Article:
Global real GDP growth was fairly strong in 2017. The advance, at an estimated 3.6%, is faster than 2016's 3.1% increase. The global economy will remain strong in 2018, but the 0.5 percentage point jump from 2016's real GDP growth to 2017's will probably not be repeated this year. We are forecasting a more modest 0.2-point gain. What's more, the potential for a trade war increased following the initial shots fired by the Trump administration. Clearly, a widespread upswing in protectionism would hurt the global economy.
Our outlooks for European real GDP growth is 2.4% for 2018 and 2.1% for 2019, rates higher than the European Commission's estimate for potential GDP of 1.5%. Since the referendum on Brexit, the United Kingdom has been swimming upstream and is not getting as much out of the improved global economy as the other advanced economies. The political confusion over Brexit persists; it still is not clear what type of agreement will bind the United Kingdom and European Union after the divorce.
China's real GDP growth went from 6.7% in 2016 to 6.9% in 2017, the first improvement since 2010. As in 2017, the Chinese government is setting a growth target of 6.5% for 2018. However, there is less chance of seeing its performance exceed the target, as the government seems less ready to stimulate the economy. Moreover, the threat of U.S. protectionism looms over China's economy, one of President Donald Trump's favourite targets.
With growth of 2.3% for 2017 as a whole, U.S. real GDP improved substantially from the mere 1.5% recorded in 2016. Some data were disappointing at the start of 2018. Retail sales were down in each of the first two months of the year and real consumption fell 0.2% in January and stagnated in February, which is especially surprising as the economy could have responded to the tax cut stimulus. Nonetheless, we expect the positive effects of tax cuts to have more of an impact this spring. Moreover, tax reform, which includes dropping the tax rate from 35% to 21% and the opportunity to amortize new equipment investment automatically, has the potential to accelerate business investment. In addition to the potential impacts of tax reform, the economy could also get stimulus from the increase in federal government spending. How an economy that is already strong will deal with this much stimulus remains to be seen. Real GDP is expected to grow 2.8% this year, with 2.5% growth forecast for 2019. The job market should continue improving, while inflation should rise faster.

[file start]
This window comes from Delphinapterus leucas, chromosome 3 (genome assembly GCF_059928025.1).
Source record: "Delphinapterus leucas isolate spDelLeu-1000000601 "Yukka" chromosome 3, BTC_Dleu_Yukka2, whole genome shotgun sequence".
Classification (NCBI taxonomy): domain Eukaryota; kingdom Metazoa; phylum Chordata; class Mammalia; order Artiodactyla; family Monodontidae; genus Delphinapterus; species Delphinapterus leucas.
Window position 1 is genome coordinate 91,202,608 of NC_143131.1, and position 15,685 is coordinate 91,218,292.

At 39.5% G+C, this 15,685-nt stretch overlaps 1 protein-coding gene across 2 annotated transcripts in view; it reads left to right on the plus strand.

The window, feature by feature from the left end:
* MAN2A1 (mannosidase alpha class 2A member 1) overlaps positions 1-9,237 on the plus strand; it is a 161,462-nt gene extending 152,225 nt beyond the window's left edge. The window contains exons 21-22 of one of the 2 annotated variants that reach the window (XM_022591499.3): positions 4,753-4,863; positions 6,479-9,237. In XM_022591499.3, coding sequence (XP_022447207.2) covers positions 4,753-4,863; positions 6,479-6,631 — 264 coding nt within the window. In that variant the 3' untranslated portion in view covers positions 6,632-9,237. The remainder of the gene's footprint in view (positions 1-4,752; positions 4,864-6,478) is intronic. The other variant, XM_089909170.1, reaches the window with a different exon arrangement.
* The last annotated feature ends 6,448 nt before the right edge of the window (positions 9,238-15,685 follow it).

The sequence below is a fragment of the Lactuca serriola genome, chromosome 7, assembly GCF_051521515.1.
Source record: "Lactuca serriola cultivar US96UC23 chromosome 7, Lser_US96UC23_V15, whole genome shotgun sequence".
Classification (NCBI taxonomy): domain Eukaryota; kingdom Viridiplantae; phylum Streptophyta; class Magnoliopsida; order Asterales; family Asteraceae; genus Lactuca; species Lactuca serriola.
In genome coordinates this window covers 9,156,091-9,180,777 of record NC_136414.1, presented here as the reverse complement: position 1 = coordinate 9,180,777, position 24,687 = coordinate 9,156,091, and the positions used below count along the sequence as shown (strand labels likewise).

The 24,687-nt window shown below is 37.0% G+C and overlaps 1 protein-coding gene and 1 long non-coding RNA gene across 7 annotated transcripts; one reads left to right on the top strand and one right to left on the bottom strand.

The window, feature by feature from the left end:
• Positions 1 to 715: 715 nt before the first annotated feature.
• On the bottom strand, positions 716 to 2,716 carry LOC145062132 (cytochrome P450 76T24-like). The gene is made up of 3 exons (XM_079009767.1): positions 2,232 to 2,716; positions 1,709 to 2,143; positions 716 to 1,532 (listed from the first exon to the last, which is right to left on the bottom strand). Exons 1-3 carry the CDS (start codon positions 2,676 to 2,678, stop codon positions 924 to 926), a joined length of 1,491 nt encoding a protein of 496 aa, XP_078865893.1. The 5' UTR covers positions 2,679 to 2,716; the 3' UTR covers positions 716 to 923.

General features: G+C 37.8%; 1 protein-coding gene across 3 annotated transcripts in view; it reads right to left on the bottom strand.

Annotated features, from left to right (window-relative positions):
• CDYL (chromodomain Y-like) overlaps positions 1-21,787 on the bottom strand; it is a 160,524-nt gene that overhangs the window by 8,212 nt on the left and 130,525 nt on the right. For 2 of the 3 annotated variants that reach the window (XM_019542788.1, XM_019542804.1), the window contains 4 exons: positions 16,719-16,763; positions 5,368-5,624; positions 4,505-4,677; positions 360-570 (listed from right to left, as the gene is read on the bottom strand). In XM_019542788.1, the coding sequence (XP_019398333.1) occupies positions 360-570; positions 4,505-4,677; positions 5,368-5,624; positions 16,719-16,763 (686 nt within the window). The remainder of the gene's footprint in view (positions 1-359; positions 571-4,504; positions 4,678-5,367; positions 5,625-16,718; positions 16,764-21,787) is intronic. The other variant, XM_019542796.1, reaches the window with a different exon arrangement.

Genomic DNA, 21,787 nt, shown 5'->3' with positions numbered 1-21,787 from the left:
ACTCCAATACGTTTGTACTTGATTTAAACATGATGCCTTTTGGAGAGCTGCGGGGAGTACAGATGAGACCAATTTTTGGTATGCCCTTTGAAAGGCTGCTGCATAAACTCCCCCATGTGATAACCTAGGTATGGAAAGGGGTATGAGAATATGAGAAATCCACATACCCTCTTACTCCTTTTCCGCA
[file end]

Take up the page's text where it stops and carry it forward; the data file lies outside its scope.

Canada's real GDP increased an annualized 1.7% in the fourth quarter of 2017, similar to the 1.5% gain recorded the previous quarter. Once again, the growth is largely based on robust domestic demand. Consumption spending by households continued to climb; moreover, investment spiked over the quarter. For a fourth consecutive quarter, however, real GDP growth was curbed last fall by a negative contribution from the trade balance. In general, the outlook for domestic demand growth remains fairly good for the quarters to come. As for the housing market however, the latest results confirm that new restrictions have had a major negative impact on existing home prices and sales since the start of 2018. After the 3.0% expansion in 2017, Canada's economy should slow to a more sustainable pace in 2018 and 2019, which should see growth of 2.1% and 1.9% respectively. Obviously, the uncertainty about the future of the North American Free Trade Agreement (NAFTA) and surge in U.S. protectionism persist.
Since the end of January, volatility has returned to the financial markets as investors are concerned about the potential for a steeper rise in bond yields, and by the U.S. government's protectionist intentions. Despite the concerns, favourable economic outlooks and slightly stronger inflationary pressure suggest that interest rates will keep rising gradually. Regarding US monetary policy, our scenario is similar to the Federal Reserve forecast in March and expects two more key interest rate increases in 2018 and three more in 2019. Key rates are also expected to rise gradually in Canada, but some signs of slowing in the housing market and household debt, and the heightened risks associated with U.S. protectionism could convince the Bank of Canada (BoC) to wait until the summer before tightening its monetary policy further. The BoC's slightly more cautious tone and fears of protectionism recently took the Canadian dollar to around US$0.77. These factors should curb the loonie's appreciation in the coming quarters, despite the fairly good outlook for commodity prices.